Experts suggest that many of the pills sold as MDMA to partygoers were actually made up of chemicals including cathinone, a novel psychoactive drug (NPS), and caffeine, according to the first peer-reviewed scientific research on the trend.
Read this next: Molly: Everything but the girl
People who have taken these substances report having experienced panic, psychosis and prolonged insomnia.
They found these results by analysing 1648 surrendered substances with Fourier-transform infrared spectroscopy and colourimetric reagents in a mobile laboratory - as part of a drug testing and harm reduction pop-up.
These analysed substances were assessed during three festivals in 2019 and in 2021. The analytical substance results were compared to a concurrent self-report survey of 1124 participants at the same events.
Between the two years, the prevalence of MDMA in such samples dropped from 93% to 55%. Synthetic cathinones and caffeine both accounted for around a sixth of 2021 samples, while being essentially nonexistent in 2019.
Read this next: MDMA is an effective treatment for PTSD, reveals trial data
The study concludes that: "[There was a] period of unprecedented turbulence in the UK drug market in the summer of 2021 whereby a high proportion of drugs resembling and reasoned to have been sold as MDMA were found to contain cathinones or caffeine."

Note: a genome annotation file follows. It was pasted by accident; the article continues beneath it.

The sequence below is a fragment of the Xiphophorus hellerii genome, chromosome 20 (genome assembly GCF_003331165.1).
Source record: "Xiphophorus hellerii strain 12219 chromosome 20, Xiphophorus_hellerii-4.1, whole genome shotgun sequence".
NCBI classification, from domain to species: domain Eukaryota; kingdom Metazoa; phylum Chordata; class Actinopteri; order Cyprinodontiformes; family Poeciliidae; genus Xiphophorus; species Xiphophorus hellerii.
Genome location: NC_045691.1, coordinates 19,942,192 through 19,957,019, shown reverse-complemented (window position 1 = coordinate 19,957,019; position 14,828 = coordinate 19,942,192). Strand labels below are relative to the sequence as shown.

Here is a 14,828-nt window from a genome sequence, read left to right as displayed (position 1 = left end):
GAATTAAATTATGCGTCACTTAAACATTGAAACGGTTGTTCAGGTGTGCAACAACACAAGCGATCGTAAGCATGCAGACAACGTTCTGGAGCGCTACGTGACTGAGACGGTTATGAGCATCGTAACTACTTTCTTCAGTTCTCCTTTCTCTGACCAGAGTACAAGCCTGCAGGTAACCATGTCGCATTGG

With the impact of Brexit still being felt on both legal and criminal markets, the scientists warn that suppliers may continue to flood festivals and other gatherings with counterfeit MDMA, putting consumers in danger.
The study also suggests that the Covid lockdowns caused MDMA suppliers to reduce or stop manufacturing. When nightclubs and festivals reopened in the summer of 2021, there was an unexpectedly large demand for "party drugs," but MDMA producers, particularly in the Netherlands, were stagnant to boost supplies.
The Guardian reports that Michael Pascoe, a research associate at Cardiff University and co-lead author of the study, said: “This is the first peer-reviewed article that confirms there was an unprecedented shift in the quality of UK ecstasy following Brexit and the lockdowns. As well as noticing this effect at festivals, the study also presents wider UK data that confirms the same effect was seen across the whole country.
“During this unprecedented turbulence in the drug market, substances that look like MDMA were mis-sold to unknowing customers.”
Read the full study here.
Aneesa Ahmed is Mixmag's Digital Intern, follow her on Twitter